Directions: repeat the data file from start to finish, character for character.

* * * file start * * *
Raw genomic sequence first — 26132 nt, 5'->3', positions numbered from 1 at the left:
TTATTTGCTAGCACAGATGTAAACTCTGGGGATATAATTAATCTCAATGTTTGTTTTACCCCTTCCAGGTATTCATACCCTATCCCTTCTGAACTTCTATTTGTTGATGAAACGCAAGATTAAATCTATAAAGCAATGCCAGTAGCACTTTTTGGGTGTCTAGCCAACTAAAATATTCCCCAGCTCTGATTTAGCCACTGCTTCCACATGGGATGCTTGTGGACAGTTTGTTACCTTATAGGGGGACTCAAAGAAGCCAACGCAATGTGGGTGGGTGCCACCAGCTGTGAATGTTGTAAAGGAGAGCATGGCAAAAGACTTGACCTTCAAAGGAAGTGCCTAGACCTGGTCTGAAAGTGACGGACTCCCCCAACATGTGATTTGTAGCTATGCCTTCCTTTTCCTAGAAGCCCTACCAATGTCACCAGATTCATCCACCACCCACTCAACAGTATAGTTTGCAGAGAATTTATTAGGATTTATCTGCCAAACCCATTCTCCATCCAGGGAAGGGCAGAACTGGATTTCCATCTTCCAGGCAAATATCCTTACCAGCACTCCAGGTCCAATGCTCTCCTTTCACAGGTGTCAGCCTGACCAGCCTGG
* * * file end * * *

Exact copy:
Raw genomic sequence first — 26132 nt, 5'->3', positions numbered from 1 at the left:
TTATTTGCTAGCACAGATGTAAACTCTGGGGATATAATTAATCTCAATGTTTGTTTTACCCCTTCCAGGTATTCATACCCTATCCCTTCTGAACTTCTATTTGTTGATGAAACGCAAGATTAAATCTATAAAGCAATGCCAGTAGCACTTTTTGGGTGTCTAGCCAACTAAAATATTCCCCAGCTCTGATTTAGCCACTGCTTCCACATGGGATGCTTGTGGACAGTTTGTTACCTTATAGGGGGACTCAAAGAAGCCAACGCAATGTGGGTGGGTGCCACCAGCTGTGAATGTTGTAAAGGAGAGCATGGCAAAAGACTTGACCTTCAAAGGAAGTGCCTAGACCTGGTCTGAAAGTGACGGACTCCCCCAACATGTGATTTGTAGCTATGCCTTCCTTTTCCTAGAAGCCCTACCAATGTCACCAGATTCATCCACCACCCACTCAACAGTATAGTTTGCAGAGAATTTATTAGGATTTATCTGCCAAACCCATTCTCCATCCAGGGAAGGGCAGAACTGGATTTCCATCTTCCAGGCAAATATCCTTACCAGCACTCCAGGTCCAATGCTCTCCTTTCACAGGTGTCAGCCTGACCAGCCTGG